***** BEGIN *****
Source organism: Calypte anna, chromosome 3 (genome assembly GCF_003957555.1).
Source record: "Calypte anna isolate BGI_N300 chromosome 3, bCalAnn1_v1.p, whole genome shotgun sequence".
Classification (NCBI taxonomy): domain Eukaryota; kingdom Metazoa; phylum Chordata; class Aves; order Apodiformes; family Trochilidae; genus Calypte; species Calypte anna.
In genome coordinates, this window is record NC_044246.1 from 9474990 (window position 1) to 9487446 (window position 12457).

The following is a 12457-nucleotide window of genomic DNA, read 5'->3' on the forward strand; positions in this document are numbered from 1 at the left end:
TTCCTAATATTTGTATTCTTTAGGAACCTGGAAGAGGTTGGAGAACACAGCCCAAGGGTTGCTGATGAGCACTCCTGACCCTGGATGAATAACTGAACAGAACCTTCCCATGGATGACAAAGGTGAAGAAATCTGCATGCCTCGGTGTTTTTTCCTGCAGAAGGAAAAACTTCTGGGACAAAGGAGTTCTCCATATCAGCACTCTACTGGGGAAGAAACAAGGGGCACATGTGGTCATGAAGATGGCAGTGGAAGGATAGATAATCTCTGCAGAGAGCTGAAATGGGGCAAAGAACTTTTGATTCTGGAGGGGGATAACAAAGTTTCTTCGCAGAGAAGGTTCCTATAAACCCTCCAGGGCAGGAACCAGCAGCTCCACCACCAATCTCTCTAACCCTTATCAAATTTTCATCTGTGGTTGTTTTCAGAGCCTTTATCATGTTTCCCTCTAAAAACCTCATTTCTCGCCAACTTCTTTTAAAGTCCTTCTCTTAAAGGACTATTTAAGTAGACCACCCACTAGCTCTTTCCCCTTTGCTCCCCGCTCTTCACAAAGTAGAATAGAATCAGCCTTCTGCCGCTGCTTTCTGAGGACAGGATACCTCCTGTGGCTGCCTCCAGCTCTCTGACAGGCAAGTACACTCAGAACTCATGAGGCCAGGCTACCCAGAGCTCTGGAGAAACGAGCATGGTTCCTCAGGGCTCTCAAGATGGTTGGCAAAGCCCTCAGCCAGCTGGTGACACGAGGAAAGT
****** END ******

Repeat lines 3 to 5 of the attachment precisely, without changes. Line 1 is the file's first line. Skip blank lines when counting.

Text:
Classification (NCBI taxonomy): domain Eukaryota; kingdom Metazoa; phylum Chordata; class Aves; order Apodiformes; family Trochilidae; genus Calypte; species Calypte anna.
In genome coordinates, this window is record NC_044246.1 from 9474990 (window position 1) to 9487446 (window position 12457).

The following is a 12457-nucleotide window of genomic DNA, read 5'->3' on the forward strand; positions in this document are numbered from 1 at the left end: